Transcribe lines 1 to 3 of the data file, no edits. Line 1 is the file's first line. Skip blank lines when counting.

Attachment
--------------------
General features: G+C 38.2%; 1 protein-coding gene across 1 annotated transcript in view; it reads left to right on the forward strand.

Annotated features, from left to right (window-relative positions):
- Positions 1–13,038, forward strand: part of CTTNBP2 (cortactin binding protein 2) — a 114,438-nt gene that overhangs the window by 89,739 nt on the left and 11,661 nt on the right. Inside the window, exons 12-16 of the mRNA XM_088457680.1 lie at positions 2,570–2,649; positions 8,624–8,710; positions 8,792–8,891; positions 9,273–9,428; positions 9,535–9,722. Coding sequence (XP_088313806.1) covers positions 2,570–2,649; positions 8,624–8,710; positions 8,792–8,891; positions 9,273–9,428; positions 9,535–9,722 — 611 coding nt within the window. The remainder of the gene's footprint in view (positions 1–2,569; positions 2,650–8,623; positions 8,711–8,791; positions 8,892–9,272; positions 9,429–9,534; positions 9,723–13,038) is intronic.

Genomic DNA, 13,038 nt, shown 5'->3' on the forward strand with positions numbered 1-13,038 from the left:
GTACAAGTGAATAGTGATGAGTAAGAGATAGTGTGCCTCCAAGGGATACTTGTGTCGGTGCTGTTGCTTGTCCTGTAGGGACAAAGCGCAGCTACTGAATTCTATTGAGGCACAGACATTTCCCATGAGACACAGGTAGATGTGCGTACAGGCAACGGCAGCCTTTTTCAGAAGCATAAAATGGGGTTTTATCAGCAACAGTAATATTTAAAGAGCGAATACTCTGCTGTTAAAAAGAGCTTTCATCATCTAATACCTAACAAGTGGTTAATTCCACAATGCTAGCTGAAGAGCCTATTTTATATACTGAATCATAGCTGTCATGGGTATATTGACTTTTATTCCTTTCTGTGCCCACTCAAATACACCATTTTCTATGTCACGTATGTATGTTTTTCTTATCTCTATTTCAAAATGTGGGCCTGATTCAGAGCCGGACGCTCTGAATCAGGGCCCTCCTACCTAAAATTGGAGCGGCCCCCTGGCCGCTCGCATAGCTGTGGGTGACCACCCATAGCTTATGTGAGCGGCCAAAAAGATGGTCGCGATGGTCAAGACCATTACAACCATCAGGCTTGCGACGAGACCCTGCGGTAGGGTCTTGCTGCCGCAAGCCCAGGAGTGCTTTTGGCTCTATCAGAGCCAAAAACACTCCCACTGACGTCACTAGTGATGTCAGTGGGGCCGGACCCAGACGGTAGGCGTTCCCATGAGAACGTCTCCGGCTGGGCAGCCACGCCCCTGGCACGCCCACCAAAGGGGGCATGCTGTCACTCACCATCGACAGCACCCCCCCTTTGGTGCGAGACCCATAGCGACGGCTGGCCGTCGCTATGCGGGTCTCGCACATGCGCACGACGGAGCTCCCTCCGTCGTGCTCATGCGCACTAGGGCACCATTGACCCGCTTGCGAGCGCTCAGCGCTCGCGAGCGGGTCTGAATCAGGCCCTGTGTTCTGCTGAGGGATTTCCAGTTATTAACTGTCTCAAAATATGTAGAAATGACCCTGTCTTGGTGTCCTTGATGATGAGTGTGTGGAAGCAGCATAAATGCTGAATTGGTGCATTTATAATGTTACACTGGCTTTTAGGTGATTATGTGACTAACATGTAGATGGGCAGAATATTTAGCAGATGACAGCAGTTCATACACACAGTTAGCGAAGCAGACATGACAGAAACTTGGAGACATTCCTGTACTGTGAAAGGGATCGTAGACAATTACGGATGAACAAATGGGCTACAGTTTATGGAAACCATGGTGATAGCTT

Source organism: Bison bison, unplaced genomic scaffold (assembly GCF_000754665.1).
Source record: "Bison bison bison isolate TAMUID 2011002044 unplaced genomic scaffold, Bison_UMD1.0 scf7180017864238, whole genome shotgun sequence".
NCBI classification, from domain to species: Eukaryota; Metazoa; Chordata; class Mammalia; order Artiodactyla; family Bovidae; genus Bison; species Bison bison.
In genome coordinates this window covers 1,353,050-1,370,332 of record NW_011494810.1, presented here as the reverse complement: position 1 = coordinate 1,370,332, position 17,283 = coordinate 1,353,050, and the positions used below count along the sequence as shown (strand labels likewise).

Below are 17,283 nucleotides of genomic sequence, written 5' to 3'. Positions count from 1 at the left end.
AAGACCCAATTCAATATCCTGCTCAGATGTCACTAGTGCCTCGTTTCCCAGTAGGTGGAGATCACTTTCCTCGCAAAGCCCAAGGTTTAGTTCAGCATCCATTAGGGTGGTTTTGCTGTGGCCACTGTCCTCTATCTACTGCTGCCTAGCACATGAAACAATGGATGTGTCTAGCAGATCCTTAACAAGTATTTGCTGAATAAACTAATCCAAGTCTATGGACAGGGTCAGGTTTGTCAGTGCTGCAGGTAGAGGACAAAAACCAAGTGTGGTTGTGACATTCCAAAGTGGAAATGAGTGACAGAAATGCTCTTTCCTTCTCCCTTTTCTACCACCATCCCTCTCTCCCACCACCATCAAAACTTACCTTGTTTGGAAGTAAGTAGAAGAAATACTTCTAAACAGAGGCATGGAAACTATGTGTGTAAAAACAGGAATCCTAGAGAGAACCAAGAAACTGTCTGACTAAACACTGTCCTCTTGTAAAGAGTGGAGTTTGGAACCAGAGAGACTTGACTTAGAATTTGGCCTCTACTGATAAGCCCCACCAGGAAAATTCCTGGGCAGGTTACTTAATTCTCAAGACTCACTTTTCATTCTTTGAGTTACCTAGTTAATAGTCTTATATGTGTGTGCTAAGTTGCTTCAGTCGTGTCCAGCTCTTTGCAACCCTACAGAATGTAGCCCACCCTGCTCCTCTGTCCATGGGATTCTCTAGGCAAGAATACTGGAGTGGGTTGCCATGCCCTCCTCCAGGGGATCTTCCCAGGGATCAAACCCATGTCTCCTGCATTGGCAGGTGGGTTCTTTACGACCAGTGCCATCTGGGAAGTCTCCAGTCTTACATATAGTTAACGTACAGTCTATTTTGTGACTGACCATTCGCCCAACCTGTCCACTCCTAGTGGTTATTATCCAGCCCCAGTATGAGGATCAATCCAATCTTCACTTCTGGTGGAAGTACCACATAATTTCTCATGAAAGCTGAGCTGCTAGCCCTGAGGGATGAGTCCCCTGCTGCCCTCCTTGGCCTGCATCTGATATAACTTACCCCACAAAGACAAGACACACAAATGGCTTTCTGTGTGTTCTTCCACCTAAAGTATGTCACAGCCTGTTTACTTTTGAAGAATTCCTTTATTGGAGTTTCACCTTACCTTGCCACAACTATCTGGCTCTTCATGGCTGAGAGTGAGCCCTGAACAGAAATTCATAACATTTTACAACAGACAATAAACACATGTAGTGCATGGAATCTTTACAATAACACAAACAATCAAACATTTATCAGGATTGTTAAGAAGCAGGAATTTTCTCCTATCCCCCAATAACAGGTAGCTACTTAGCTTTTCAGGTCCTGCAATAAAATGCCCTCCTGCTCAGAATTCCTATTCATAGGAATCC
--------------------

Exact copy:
General features: G+C 38.2%; 1 protein-coding gene across 1 annotated transcript in view; it reads left to right on the forward strand.

Annotated features, from left to right (window-relative positions):
- Positions 1–13,038, forward strand: part of CTTNBP2 (cortactin binding protein 2) — a 114,438-nt gene that overhangs the window by 89,739 nt on the left and 11,661 nt on the right. Inside the window, exons 12-16 of the mRNA XM_088457680.1 lie at positions 2,570–2,649; positions 8,624–8,710; positions 8,792–8,891; positions 9,273–9,428; positions 9,535–9,722. Coding sequence (XP_088313806.1) covers positions 2,570–2,649; positions 8,624–8,710; positions 8,792–8,891; positions 9,273–9,428; positions 9,535–9,722 — 611 coding nt within the window. The remainder of the gene's footprint in view (positions 1–2,569; positions 2,650–8,623; positions 8,711–8,791; positions 8,892–9,272; positions 9,429–9,534; positions 9,723–13,038) is intronic.